Susan R. Holman wins the 2016 Grawemeyer Award in Religion

Beholden susan holman - global health - Grawemeyer AwardPLT contributor argues that faith-based and human rights organizations should collaborate for the sake of the communities they serve

Susan R. Holman, member of the Project’s Virginia Seminar and senior writer at the Global Health Education and Learning Incubator at Harvard University, won the 2016 Grawemeyer Award in Religion for her new book, Beholden: Religion, Global Health, and Human Rights. She along with winners in four other categories will present free lectures in April  in Louisville where each will also receive a $100,000 prize.

From the Grawemeyer awards site:

Susan Holman explores how healthcare efforts based on a human rights approach can overlook the important role religions play in communities; and how faith-based initiatives are often more focused on the benefactor than on the recipient of care. She highlights how a combined approach, incorporating religious views and traditions with dialogue about economic and social rights, can be useful in combating global health problems.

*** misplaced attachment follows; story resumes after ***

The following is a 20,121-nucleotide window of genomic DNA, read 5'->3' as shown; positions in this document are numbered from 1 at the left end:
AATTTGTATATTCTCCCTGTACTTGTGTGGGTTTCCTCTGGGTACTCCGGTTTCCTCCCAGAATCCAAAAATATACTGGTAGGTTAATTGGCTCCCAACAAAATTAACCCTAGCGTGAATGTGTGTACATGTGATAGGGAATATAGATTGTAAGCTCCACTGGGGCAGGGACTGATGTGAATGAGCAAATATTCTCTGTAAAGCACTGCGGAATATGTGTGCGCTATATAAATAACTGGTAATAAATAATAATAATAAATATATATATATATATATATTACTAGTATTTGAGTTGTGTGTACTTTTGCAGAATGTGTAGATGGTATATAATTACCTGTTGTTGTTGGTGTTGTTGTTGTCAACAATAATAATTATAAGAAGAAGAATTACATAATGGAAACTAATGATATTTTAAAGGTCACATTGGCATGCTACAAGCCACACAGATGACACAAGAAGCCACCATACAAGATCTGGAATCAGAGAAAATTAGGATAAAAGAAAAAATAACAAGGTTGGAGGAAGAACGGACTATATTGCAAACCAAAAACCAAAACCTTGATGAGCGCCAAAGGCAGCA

“This is theology at ground level,” said award director Shannon Craigo-Snell. “Holman investigates specific events, people and situations to glean wisdom regarding both religion and global health. By the final chapter, she evokes an image of global humanity in which we all recognize that we are beholden to one another—both givers and receivers in inescapable interconnection.”

When asked what is key for organizations involved in global health work Holman states: